A subroutine can be *recursive*,
meaning that it can call itself, even over and over. Obviously some condition will have to be reached so the subroutine will not
endlessly call itself (and overflow the stack), but instead unwind itself out of many levels of nesting, and end. When the criteria
are met, it will start executing `RTS`'s, instead of more `JSR`'s to itself.

Each nested level of
subroutine can have its own variables, even though the names are the same. Take for example the
Fibonacci ("fee-bow-**nah**-chee") function,
which is used in economics, pseudorandom number generators, sorting and searching algorithms, and audio data file compression. Recursion
is not the only way to calculate a Fibonacci term; but although recursion is typically used for more-advanced programming applications,
*some* smaller subroutines can be be simplified if recursion is used, and` FIBO `is presented here as an
example of how it is done.

fiboIO: SETL $103 ; For clarity, give names to the locals. fiboTemp: SETL $102 ; (Record of X will be at $101,X.)Don't forget theFIBO:CMP #2 ; Test the input. BCC end ; If it's 0 or 1, so is the output, so just end. ; This prevents endless nesting, too. Otherwise, PHA ; create local variable fiboIO, and store A there. PHA ; Create another local variable byte, fiboTemp. ; (Its initial value doesn't matter.) PHX ; Push X too, to protect the calling routines. TSX ; Prepare X to use for stack-relative addressing. DEA ; Get the n-1 termJSR FIBO; and calculate the number for it (recursing here) STA fiboTemp,X ; and store its result in local variable fiboTemp. LDA fiboIO,X DEA DEA ; Now get the n-2 termJSR FIBO; and calculate the number for it (recursing here). CLC ADC fiboTemp,X ; Add those two together, and STA fiboIO,X ; store the answer. Don't forget the ",X"! ; Note that there is no looping. PLX ; Restore X for the calling routines. PLA ; Pull fiboTemp off the stack and discard it. PLA ; Pull the answer (fiboIO) off the stack into A. end: RTS ;-------------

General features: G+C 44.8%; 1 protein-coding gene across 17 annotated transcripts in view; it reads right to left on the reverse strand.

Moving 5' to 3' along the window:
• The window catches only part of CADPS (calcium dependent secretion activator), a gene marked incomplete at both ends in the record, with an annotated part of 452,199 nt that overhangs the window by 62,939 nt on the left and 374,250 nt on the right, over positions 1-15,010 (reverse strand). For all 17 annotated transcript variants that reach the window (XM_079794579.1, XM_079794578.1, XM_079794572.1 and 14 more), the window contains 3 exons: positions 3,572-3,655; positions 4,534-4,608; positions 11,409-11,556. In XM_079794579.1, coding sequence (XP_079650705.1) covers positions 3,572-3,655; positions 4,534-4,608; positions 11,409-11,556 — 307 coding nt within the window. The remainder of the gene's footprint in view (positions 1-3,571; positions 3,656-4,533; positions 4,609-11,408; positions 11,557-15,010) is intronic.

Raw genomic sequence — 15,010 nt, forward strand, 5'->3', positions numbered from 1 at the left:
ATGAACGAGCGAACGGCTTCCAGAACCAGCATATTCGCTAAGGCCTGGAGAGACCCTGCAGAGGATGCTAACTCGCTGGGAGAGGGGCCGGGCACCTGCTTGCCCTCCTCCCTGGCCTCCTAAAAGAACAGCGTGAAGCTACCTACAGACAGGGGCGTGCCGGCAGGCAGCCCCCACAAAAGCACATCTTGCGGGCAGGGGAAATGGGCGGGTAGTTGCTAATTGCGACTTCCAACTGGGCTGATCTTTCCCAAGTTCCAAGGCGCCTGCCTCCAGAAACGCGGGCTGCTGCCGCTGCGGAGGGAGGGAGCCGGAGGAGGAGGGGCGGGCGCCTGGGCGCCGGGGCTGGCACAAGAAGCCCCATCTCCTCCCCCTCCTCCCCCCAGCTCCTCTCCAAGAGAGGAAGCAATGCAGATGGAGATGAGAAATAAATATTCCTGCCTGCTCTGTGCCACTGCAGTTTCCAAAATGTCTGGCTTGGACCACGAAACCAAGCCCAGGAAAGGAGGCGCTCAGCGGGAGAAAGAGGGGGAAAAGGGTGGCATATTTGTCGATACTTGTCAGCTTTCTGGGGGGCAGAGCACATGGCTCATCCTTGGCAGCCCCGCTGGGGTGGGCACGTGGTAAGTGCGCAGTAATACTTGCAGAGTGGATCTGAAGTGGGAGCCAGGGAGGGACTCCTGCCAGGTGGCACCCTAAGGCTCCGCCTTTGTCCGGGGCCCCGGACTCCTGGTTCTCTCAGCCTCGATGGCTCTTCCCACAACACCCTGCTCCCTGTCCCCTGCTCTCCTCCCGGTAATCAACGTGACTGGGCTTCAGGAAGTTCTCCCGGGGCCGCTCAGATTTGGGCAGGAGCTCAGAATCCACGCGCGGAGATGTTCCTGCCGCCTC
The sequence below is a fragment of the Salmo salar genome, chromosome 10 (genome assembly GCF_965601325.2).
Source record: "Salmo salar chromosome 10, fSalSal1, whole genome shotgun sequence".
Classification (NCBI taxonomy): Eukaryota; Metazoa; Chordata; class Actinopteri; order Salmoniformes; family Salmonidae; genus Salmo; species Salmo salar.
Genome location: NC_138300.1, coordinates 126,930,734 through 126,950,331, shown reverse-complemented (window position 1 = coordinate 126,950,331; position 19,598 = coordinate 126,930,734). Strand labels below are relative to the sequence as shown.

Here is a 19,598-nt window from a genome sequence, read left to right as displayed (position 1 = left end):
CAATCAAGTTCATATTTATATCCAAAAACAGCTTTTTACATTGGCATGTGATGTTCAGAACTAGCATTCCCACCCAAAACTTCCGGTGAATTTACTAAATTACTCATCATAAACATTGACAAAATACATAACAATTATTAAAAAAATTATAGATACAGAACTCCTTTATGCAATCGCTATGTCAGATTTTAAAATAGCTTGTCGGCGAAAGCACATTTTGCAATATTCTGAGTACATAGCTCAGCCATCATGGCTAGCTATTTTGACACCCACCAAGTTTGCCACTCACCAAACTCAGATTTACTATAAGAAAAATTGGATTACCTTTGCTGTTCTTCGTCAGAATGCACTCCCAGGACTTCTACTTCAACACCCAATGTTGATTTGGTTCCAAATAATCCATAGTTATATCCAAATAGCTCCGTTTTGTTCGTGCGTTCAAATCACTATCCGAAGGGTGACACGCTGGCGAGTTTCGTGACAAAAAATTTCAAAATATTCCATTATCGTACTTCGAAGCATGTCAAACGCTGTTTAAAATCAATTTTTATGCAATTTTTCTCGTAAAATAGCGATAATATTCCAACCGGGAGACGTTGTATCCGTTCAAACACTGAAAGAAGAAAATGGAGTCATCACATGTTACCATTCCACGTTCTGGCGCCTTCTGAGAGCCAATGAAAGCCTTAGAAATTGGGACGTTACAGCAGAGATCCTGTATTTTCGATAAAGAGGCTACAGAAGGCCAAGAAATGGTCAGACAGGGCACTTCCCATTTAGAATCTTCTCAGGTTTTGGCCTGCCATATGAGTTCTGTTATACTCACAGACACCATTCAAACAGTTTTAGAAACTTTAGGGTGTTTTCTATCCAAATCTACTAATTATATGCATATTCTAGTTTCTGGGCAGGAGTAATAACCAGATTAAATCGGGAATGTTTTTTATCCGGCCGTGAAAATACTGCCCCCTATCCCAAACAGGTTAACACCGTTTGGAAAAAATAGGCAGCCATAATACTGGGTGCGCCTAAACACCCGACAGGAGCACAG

The factorial function can also be defined recursively by the equations 0! = 1 and, for all n > 0, n! = n((n-1)!). This time we'll do it with a ZP data stack of 16-bit cells:

Again, there's no looping specified. Total length is 25 bytes (not counting data-stack subroutines which are in Appendix A), and it does not use any RAM except the stacks. Limit the input in this case to 8, as I did not do a double-precision output but instead kept it at 16-bit (a single ZP data-stack cell), and 9! needs more than 16 bits to represent. 8! is 40,320, and 9! is 362,880.fact1:LDA 2,X ; Get the 2nd-to-top stack cell (low byte only). BEQ f1 ; If it's 0, just return. JSR OVER ; Get a copy of n JSR STAR ; and multiply the subproduct by it. DEC 2,X ; Decrement nJSR fact1; and do it again. f1: RTS ;------------- FACT: JSR ONE ; Put a 1 on the data stack as initial subproduct. JSR fact1 ; Call fact1 which will call itself until finished. JMP NIP ; (JSR, RTS) Get rid of the n'. ;------------------

Binary searches (which work similar to successive
approximation in A/D converters) and splay trees are a couple of other
common applications of recursion. As explained in the last section on local variables and environments, the most complex thing I've used
recursion for was the full-featured text editor I wrote for my HP-71 computer which allowed local variables and environments but did not do
multitasking or multithreading. The recursion was not on a small subroutine in it, but rather that you could call the text editor itself
from inside the text editor, to open another text file, and another and another, etc., then close files and back out of the nesting and go back
to other files still open in the background, still with their full status undisturbed, sitting there waiting.

14. local variables, environments <--Previous |
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last updated Aug 15, 2015